Another example, one with which I am intimately familiar, are consumer electronics startup companies. I’ve been associated with both those that succeeded and those that failed. Each possessed unique leading edge technologies. The difference was opportunity. Those that failed could not find the opportunity to develop a meaningful innovation using their technology. In fact to survive, these companies had to morph oftentimes into something totally different and if they were lucky they could take advantage of derivatives of their original technology. More often than not, the original technology wound up in the scrap heap. Technology, thus, is an enabler whose ultimate value proposition is to make improvements to our lives. In order to be relevant, it needs to be used to create innovations that are driven by opportunity.Technology as a competitive advantage?Many companies list a technology as one of their competitive advantages. Is this valid? In some cases yes, but In most cases no.Technology develops along two paths – an evolutionary path and a revolutionary path.A revolutionary technology is one which enables new industries or enables solutions to problems that were previously not possible. Semiconductor technology is a good example. Not only did it spawn new industries and products, but it spawned other revolutionary technologies – transistor technology, integrated circuit technology, microprocessor technology. All which provide many of the products and services we consume today. But is semiconductor technology a competitive advantage? Looking at the number of semiconductor companies that exist today (with new ones forming every day), I’d say not. How about microprocessor technology? Again, no. Lots of microprocessor companies out there. How about quad core microprocessor technology? Not as many companies, but you have Intel, AMD, ARM, and a host of companies building custom quad core processors (Apple, Samsung, Qualcomm, etc). So again, not much of a competitive advantage. Competition from competing technologies and easy access to IP mitigates the perceived competitive advantage of any particular technology. Android vs iOS is a good example of how this works. Both operating systems are derivatives of UNIX. Apple used their technology to introduce iOS and gained an early market advantage. However, Google, utilizing their variant of Unix (a competing technology), caught up relatively quickly. The reasons for this lie not in the underlying technology, but in how the products made possible by those technologies were brought to market (free vs. walled garden, etc.) and the differences in the strategic visions of each company.Evolutionary technology is one which incrementally builds upon the base revolutionary technology. But by it’s very nature, the incremental change is easier for a competitor to match or leapfrog. Take for example wireless cellphone technology. Company V introduced 4G products prior to Company A and while it may have had a short term advantage, as soon as Company A introduced their 4G products, the advantage due to technology disappeared. The consumer went back to choosing Company A or Company V based on price, service, coverage, whatever, but not based on technology. Thus technology might have been relevant in the short term, but in the long term, became irrelevant.In today’s world, technologies tend to quickly become commoditized, and within any particular technology lies the seeds of its own death.Technology’s RelevanceThis article was written from the prospective of an end customer. From a developer/designer standpoint things get murkier. The further one is removed from the technology, the less relevant it becomes. To a developer, the technology can look like a product. An enabling product, but a product nonetheless, and thus it is highly relevant. Bose uses a proprietary signal processing technology to enable products that meet a set of market requirements and thus the technology and what it enables is relevant to them. Their customers are more concerned with how it sounds, what’s the price, what’s the quality, etc., and not so much with how it is achieved, thus the technology used is much less relevant to them.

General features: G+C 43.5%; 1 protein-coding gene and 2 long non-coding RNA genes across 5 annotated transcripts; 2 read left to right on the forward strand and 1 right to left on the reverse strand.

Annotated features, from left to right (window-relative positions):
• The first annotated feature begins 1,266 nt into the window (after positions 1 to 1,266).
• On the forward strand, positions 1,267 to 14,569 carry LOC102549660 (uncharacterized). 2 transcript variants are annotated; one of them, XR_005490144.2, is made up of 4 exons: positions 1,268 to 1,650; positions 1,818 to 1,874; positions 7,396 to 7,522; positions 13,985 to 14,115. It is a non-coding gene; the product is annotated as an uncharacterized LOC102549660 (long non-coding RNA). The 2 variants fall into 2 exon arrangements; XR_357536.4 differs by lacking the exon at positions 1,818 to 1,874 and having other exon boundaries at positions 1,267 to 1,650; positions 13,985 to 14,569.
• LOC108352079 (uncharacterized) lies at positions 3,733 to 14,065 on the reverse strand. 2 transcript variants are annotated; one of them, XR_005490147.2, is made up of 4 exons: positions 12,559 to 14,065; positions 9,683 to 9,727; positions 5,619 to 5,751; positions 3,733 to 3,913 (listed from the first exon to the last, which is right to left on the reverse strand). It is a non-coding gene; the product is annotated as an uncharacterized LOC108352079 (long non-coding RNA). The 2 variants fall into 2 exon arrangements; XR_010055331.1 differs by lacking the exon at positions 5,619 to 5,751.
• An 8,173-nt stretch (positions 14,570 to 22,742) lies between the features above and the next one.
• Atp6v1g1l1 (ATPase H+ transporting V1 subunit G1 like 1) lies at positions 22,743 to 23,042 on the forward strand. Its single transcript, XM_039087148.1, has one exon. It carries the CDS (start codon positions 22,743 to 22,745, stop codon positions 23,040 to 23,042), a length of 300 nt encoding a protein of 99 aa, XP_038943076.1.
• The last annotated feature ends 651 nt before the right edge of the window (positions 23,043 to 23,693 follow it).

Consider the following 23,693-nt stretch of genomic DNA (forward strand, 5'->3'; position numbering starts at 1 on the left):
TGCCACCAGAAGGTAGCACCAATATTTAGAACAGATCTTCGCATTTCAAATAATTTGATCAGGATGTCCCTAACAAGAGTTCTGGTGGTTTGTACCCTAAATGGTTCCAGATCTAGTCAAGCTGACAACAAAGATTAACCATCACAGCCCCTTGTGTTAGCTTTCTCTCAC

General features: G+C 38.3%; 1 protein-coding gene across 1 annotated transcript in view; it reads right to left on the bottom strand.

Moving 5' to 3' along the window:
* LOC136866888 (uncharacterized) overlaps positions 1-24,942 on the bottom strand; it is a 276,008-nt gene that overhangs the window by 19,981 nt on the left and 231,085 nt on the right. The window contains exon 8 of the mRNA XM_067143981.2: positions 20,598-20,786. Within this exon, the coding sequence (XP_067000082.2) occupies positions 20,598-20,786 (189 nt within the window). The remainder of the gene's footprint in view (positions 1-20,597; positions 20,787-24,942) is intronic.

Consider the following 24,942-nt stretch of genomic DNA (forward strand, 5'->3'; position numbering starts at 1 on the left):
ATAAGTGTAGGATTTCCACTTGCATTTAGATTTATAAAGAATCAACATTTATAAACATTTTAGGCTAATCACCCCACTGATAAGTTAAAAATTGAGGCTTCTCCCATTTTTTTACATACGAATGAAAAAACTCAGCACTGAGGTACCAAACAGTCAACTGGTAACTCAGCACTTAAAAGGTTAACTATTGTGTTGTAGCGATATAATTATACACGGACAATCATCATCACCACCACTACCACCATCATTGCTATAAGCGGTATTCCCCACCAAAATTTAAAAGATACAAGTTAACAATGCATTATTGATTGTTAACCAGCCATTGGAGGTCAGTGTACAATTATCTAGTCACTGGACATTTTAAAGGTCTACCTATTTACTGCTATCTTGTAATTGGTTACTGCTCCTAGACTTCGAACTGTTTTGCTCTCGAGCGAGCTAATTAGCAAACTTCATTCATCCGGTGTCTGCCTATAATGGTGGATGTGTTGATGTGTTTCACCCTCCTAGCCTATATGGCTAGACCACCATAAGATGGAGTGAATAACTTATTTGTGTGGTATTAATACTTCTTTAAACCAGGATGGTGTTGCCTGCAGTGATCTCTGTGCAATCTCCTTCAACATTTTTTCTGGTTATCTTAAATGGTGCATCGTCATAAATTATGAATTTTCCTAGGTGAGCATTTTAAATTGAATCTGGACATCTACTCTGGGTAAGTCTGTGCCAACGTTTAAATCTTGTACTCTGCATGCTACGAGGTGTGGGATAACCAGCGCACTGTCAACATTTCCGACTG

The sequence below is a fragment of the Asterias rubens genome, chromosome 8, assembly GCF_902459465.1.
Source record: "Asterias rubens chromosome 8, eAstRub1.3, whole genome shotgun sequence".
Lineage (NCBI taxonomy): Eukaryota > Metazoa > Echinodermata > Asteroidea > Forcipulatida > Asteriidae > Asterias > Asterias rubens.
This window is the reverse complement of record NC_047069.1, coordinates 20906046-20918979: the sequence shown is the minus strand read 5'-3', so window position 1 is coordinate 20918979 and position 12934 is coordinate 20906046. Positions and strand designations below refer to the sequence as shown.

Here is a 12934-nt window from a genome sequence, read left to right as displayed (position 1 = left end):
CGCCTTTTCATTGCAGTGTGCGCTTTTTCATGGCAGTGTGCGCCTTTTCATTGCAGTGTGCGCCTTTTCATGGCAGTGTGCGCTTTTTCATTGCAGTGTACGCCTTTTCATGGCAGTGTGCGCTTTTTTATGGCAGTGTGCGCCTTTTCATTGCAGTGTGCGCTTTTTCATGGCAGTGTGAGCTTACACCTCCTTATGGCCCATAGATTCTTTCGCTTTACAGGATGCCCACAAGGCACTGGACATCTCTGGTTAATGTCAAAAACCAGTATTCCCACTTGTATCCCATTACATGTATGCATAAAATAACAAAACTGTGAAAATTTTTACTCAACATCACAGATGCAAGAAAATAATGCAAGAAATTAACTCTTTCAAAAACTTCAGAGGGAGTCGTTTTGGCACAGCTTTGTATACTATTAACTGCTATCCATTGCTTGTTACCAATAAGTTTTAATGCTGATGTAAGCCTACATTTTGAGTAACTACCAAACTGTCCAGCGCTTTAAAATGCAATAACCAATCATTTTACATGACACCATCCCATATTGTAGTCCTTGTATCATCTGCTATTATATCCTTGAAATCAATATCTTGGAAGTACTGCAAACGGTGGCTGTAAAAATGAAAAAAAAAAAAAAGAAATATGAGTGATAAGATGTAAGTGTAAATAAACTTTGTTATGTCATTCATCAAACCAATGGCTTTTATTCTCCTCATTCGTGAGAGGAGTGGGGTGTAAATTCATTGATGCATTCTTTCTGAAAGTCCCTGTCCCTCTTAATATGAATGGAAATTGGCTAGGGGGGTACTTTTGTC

Recently, I was involved in a discussion on Google+ about the new Motorola X phone. A lot of the people on those posts slammed the phone for various reasons – price, locked boot loader, etc. There were also plenty of knocks on the fact that it didn’t have a quad-core processor like the S4 or HTC One which were priced similarly. What they failed to grasp is that whether the manufacturer used 1, 2, 4, or 8 cores in the end makes no difference as long as the phone can deliver a competitive (or even best of class) feature set, functionality, price, and user experience. The iPhone is one of the most successful phones ever produced, and yet it runs on a dual-core processor. It still delivers one of the best user experiences on the market. The features that are enabled by the technology are what are relevant to the consumer, not the technology itself.The relevance of technology therefore, is as an enabler, not as a product feature or a competitive advantage, or any myriad of other things – an enabler. Looking at the Android operating system, it is an impressive piece of software technology, and yet Google gives it away. Why? Because standalone, it does nothing for Google. Giving it away allows other companies to use their expertise to build products and services which then act as enablers for Google’s products and services. To Google, that’s where the real value is.The possession of or access to a technology is only important for what it enables you to do – create innovations which solve problems. That is the real relevance of technology.